The acting medical officer of health for an eastern Ontario health unit says rising COVID-19 hospitalizations and ICU admissions in outlying communities could be a warning for larger urban centres like Ottawa.
Dr. Rob Cushman, acting medical officer of health for the Renfrew County and District Health Unit, said there are currently 15 people from the area hospitalized, including three admitted to intensive care, among a population of 108,000.
That's a comparable number of hospitalizations to Canada's capital with a population about 10 times the size.
Just under 90 per cent of Renfrew County's population age 12 and up have had at least two doses of a COVID-19 vaccine, which is comparable to Ottawa's 92 per cent, and 81 per cent of people 60 and older in that county have a third dose.
This signals to Cushman that Ottawa is not immune to rising hospitalizations.
"Just because something is going on in Renfrew County or Leeds, Lanark or Grenville (counties) today, that doesn't mean you won't see it in Ottawa tomorrow or a week from now," Cushman said.
"Certainly, the warning is there."
In Tuesday's daily update, meanwhile, Ottawa Public Health reported a jump from 11 to 19 patients in hospital with active COVID-19, including two in the ICU.
Doctor wishes province kept mask rules
Cushman said he would've preferred a slower lifting of the provincial mask mandate, as has been announced in Quebec.
He said there is less mask-wearing in rural areas compared to urban centres, with a less-dense population and travel amidst larger family and social circles as factors.
Residents should continue wearing masks and limiting contacts, he said — even thinking twice about going to a hockey game — because increasing cases and hospitalizations will start to affect the workforce.
"The amount of COVID in the community certainly affects our ability to ramp up the economy," Cushman said.
Leader in vaccine uptake hit in 6th wave
The Leeds-Grenville-Lanark Health Unit says 91.7 per cent of the population age five and older has been fully vaccinated and 70 per cent of the population 18 and older have had a third dose. Both lead the province.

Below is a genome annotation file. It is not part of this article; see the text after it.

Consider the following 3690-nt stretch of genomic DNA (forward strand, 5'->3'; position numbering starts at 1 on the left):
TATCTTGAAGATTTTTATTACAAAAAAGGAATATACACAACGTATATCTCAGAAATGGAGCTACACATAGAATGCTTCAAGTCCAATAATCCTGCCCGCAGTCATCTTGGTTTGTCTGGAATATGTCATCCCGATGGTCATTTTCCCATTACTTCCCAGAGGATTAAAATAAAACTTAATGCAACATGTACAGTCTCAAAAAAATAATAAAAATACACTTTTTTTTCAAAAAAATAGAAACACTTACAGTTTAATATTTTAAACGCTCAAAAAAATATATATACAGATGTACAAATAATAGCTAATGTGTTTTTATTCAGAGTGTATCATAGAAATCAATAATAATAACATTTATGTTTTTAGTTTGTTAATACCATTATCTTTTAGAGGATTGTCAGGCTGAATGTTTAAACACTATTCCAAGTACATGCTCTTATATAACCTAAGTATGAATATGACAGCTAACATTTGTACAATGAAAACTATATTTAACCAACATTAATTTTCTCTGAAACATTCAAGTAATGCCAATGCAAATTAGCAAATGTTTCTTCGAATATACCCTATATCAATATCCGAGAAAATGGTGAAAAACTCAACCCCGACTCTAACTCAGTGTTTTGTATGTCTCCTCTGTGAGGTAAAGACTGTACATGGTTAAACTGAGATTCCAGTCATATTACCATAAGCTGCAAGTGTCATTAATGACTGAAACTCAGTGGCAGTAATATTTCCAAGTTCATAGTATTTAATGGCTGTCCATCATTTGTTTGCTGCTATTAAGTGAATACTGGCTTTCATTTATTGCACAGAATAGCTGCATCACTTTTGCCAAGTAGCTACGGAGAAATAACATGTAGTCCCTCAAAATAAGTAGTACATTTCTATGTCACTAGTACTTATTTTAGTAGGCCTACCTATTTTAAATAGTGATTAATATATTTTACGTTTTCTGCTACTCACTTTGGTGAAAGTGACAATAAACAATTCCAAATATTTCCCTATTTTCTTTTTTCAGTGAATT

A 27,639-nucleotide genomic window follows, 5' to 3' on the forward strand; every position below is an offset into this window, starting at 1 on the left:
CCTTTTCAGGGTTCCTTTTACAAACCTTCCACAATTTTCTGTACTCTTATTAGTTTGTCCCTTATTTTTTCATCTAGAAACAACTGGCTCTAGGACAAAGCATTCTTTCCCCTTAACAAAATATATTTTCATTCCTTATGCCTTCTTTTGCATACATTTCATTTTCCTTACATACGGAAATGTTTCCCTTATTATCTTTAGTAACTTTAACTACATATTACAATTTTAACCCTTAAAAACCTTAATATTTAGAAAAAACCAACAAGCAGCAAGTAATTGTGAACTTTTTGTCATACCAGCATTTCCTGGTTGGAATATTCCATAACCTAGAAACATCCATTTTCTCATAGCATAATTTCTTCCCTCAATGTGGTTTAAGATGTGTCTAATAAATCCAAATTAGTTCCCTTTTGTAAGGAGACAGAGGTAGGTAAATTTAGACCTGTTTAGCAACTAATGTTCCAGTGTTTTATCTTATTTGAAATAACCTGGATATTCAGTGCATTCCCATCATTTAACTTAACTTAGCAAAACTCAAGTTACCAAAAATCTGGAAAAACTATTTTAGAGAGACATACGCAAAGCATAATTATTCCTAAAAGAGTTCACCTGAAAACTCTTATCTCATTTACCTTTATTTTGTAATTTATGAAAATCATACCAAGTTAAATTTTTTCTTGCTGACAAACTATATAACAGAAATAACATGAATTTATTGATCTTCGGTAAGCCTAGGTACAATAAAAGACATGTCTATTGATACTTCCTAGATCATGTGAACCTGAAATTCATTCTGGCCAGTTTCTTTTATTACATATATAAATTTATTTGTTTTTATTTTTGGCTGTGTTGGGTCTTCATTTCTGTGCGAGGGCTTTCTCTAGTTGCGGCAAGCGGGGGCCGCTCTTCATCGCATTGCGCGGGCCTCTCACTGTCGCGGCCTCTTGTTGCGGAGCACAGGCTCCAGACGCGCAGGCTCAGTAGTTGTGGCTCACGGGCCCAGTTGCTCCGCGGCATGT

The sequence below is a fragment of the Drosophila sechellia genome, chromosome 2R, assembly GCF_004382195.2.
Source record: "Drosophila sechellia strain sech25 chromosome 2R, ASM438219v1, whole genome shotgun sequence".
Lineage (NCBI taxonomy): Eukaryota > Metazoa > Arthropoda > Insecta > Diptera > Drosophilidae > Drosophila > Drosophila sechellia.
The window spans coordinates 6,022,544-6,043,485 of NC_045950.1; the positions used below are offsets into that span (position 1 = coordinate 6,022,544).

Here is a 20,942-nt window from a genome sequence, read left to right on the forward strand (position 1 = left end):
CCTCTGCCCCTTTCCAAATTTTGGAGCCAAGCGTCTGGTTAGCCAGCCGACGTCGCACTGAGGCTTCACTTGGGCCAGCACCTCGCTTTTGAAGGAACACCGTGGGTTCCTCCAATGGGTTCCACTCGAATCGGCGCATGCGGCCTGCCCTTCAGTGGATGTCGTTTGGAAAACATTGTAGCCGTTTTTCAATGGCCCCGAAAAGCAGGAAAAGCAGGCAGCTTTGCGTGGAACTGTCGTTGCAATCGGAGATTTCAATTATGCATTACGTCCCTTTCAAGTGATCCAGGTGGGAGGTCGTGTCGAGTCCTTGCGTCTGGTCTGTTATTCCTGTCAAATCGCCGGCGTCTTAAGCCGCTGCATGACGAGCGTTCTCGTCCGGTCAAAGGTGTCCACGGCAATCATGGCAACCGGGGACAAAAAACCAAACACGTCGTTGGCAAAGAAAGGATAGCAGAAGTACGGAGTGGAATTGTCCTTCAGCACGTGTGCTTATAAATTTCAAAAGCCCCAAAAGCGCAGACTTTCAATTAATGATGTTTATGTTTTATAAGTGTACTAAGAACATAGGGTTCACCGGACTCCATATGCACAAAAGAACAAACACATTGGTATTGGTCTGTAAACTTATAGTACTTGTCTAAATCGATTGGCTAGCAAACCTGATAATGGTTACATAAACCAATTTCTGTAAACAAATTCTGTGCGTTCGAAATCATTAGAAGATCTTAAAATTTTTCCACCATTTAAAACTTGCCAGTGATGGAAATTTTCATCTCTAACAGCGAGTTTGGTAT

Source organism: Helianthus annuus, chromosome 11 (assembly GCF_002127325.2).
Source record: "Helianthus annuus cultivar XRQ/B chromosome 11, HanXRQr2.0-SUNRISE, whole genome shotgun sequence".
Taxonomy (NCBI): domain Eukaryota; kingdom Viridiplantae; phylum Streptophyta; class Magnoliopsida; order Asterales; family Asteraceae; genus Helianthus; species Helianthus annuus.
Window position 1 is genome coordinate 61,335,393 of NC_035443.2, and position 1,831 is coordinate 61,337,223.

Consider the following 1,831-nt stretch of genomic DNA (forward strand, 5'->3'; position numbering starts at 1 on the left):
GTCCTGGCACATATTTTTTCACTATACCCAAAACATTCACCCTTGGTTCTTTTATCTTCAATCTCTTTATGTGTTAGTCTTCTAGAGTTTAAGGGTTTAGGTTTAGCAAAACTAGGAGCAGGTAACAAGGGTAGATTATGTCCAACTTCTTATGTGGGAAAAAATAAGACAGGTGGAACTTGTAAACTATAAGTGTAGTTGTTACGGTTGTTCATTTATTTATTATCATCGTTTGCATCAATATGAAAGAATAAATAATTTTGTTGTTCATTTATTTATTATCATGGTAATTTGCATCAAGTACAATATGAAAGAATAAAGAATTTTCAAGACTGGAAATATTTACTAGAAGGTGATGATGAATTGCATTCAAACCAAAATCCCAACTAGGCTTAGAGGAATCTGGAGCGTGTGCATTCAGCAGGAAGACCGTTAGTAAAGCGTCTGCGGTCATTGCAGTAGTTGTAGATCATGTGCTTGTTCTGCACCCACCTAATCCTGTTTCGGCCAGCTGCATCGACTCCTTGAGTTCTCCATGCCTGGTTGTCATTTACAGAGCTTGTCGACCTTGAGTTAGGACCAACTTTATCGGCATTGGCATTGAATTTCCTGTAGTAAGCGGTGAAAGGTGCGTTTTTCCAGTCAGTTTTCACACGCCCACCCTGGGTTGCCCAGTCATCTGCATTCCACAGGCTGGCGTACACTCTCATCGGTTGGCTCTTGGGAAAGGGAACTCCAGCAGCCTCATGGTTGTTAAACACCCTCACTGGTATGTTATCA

Still, the health unit reported 16 people in hospital and four in the ICU in its last update on Monday.
In a statement, Medical Officer of Health Dr. Paula Stewart said the number can be partly explained by the region's reporting, which unlike most in the province, included COVID patients for their entire duration in hospital.
Stewart said they will now adjust to the provincial guidance to only report those in their active COVID-19 phase — 10 days for most and 20 days if one needs ICU care.
Dr. Gerald Evans, an infectious disease specialist at Queen's University, said the older populations in some of the less-populated regions of eastern Ontario may also be more vulnerable to severe COVID-19 illness.
He said these rural areas may have experienced less COVID-19 infection during the first 18 months of the pandemic, so there may be less "hybrid immunity" that emerged from people getting both infected and subsequently vaccinated.
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Evans said the Ontario government's move to a single provincewide COVID-19 strategy may lead to gaps for some areas.
"If we're going to handle things provincially and not regionally ... we need to consider what's happening in some of these smaller health units with lower population where the skew may be very much an older group," Evans said.
Evans welcomed the news of expanded national guidance for fourth doses, but adds even people who are not personally at risk can help keep people safe by wearing a mask, getting vaccinated and reducing their contacts.